As had been trending on social media over the past several months, many people have started to become quite interesting in making their own bread. Along with that, many have chosen to take the time to create their very own sourdough starter.
That might seem quite intimidating but all you need is some flour, water, love, and a some patience. You’ll be making your own loaves of delicious sourdough before you know it.
From start to finish, the process of creating a sourdough starter will take your about a week. However, it can take up to two weeks for the starter to become active, so it’s okay — you’re not doing anything wrong. This is when the patience comes in.
First things first: what is starter exactly? It’s a live culture of flour and water, which when combined, begins to ferment and cultivate natural yeasts. A little bit of this is added to bread and is what makes it rise.
Contrary to popular belief, commercial yeast is not a part of the process at all. Natural “wild” yeast can be found anywhere, including a bag of flour. So let’s start the process.
What You’ll Need
-3/4 pound jar
-1 bag unbleached all purpose flour (not organic)
-60g wheat flour
Day 1: Make the Starter
Mix the whole wheat flour with the warm water in a large jar. Mix it up with a form until it is totally smooth. If needed, you can add more water in to thin out the texture if it is needed. Cover with plastic wrap or a lid. Let it rest in a warm area (75-80 degrees F) for 24 hours.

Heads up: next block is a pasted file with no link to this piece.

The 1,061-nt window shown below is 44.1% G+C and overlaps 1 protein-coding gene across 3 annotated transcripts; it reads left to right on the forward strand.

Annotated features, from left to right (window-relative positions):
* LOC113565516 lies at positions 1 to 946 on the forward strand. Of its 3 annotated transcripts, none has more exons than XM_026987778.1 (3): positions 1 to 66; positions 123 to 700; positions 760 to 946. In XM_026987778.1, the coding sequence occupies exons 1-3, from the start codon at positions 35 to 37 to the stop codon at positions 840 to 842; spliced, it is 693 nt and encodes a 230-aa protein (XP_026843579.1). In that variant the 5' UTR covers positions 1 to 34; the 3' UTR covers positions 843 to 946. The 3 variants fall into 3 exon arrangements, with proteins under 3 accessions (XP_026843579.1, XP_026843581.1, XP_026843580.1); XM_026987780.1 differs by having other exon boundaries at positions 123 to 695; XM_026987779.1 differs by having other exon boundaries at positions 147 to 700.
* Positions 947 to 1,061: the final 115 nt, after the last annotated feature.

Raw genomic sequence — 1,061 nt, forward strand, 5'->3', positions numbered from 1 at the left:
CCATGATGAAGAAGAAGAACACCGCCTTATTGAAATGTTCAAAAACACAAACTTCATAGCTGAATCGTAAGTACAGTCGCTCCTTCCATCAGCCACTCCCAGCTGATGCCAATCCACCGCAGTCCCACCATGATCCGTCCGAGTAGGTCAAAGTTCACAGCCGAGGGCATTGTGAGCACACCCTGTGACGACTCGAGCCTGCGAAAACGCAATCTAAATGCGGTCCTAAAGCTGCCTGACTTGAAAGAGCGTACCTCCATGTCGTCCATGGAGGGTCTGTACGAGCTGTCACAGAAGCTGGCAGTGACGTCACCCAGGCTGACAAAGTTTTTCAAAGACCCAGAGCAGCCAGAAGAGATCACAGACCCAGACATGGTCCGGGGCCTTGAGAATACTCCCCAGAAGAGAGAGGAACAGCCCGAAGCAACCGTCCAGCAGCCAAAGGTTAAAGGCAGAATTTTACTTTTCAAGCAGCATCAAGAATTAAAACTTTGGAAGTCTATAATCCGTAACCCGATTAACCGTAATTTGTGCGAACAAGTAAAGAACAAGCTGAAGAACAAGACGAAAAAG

Day 2: Check For Bubbles
Take a look at your starter and check to see if there are any small bubbles forming on the surface. If there are bubbles, it means that fermentation has begun to take place. If you don’t see them, it’s okay, sometimes they dissolve overnight. Leave it for another 24 hours in a warm spot. Also, if you see a dark liquid forming (it’s called hooch), it means that your starter needs to be fed. That’s totally okay, for now, just let it be until tomorrow. Don’t worry if it smells a bit like gym socks.
Day 3: Feed The Starter
It is now time to start feeding the starer. Remove and toss out half of the starter from the jar, there should be about 60 grams left. It will be quite stretchy. Add 60 grams of all purpose flour and 60 grams of warm water. Mix it all with a fork until it is completely smooth. The texture will look like thick pancake batter, so you can add more water as needed. Cover it and let it rest for another 24 hours in the warm spot.
Days 4, 5, 6: Keep Feeding
Repeat the same process from day 3. As the yeast develops, the starter will keeping rising and bubbles will continue to form on the top of the surface and throughout the whole jar. As the starter begins to fall, you know that’s when it needs to be fed.
Day 7: You’ve Got Starter
By today, your starer should have doubled. There should be lots of bubbles, big and small. The texture should be fluffy, spongey, and resemble marshmallows. It will now smell good and not like gym socks!
Now it’s time to transfer it into a new, clean har. Of course, you can now name your starter.